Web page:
Through rigorous and innovative English teaching we aim to ensure that all students:
- Have a lifelong love of literature and language.
- Are inspired to succeed and achieve their aspirational targets in this core subject.
- Develop knowledge and skills to help them analyse the written and spoken word.
- Are equipped with English skills required to understand the world around them today and in the future.
- Experience the awe and wonder of learning.
English is the foundation of all other subjects. It has huge social and moral implications with Literature enabling students to become better thinkers and more empathetic human beings. Our curriculum is designed to encourage creative, questioning and thoughtful students. Throughout the curriculum, students are provided with a range of opportunities and experiences that will allow them to develop their interest in all aspects of English. The English curriculum builds on the learning and skill development from year to year. Students should be able to make synoptic links from what is taught in KS3 to KS4. It caters for all our students, providing stretch and challenge for aspirational students as well as support and provision for students who need it. Our curriculum ensures that students are taught an understanding that English is the cornerstone of communication in all areas of life and is vital to the future.
The English curriculum in Years 7 and 8 is designed to meet the National Curriculum as well as to be the basis for the AQA GCSE course. It focuses on the four areas assessed under English: reading, writing, speaking and listening. A wide range of topics are taught in imaginative and creative ways. Teachers use higher order questioning to test knowledge and skills and plan lessons that inspire our learners. Lessons have clear learning objectives and fully resourced lesson plans are available for teachers to use. Regular formative assessments are undertaken and high quality feedback is given.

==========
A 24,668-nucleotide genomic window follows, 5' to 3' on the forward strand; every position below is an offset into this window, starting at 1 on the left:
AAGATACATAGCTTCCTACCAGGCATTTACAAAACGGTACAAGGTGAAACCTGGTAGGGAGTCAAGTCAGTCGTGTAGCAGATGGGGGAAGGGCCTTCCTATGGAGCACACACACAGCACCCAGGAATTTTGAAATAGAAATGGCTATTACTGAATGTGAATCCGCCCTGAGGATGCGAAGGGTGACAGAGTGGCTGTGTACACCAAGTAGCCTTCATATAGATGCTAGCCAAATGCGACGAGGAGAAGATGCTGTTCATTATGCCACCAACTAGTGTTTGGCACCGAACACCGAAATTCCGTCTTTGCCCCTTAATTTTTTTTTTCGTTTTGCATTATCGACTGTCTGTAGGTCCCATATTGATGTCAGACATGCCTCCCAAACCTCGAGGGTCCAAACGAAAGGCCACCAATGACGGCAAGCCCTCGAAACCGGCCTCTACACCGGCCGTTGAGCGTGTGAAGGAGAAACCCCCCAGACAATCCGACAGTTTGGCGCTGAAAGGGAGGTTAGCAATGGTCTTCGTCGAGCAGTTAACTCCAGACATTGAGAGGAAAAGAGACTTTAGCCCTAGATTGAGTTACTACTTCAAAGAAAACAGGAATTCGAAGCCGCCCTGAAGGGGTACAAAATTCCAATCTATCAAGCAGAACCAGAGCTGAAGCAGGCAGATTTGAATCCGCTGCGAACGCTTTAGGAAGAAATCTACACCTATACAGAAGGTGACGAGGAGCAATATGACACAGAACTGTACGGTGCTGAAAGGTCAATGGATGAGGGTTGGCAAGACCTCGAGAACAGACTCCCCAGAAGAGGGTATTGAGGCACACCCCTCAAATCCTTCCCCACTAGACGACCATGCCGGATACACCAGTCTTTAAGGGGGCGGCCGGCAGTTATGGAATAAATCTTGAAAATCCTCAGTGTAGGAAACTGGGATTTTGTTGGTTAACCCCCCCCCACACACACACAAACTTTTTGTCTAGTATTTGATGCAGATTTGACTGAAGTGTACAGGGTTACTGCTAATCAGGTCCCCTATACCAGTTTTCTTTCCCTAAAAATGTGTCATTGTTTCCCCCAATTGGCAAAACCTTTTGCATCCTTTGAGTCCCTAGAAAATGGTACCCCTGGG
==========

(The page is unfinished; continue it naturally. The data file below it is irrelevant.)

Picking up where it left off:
At KS4, the curriculum is closely linked to the requirements of the AQA GCSE in English Language and English Literature. Students study each topic first in either Year 9 or 10 and then it is revisited in Year 11 in order to build on knowledge and skills. Students are taught the skills of inference and deduction, analysis and evaluation as well as an understanding of the social and historical context of the texts studied. The curriculum enables students to develop the skills they need to read, understand and analyse a wide range of texts. In addition, it ensures that students are also taught to write clearly and communicate effectively for a range of purposes and audiences.
Key Stage 3 English
The English Faculty aim to ensure that all students have a lifelong love of literature and language. We want students to be inspired to succeed and achieve their aspirational targets in this core subject. In English students will develop knowledge and skills to help them analyse the written and spoken word. Our students will be equipped with English skills required to understand the world around them today and in the future. English is the foundation of all other subjects. It has huge social and moral implications with Literature enabling students to become better thinkers and more empathetic human beings. Our curriculum is designed to encourage creative, questioning and thoughtful students. Throughout the curriculum, students are provided with a range of opportunities and experiences that will allow them to develop their interest in all aspects of English. The English curriculum in Years 7 and 8 is designed to meet the National Curriculum and focuses on the four areas assessed under English: reading, writing, speaking and listening.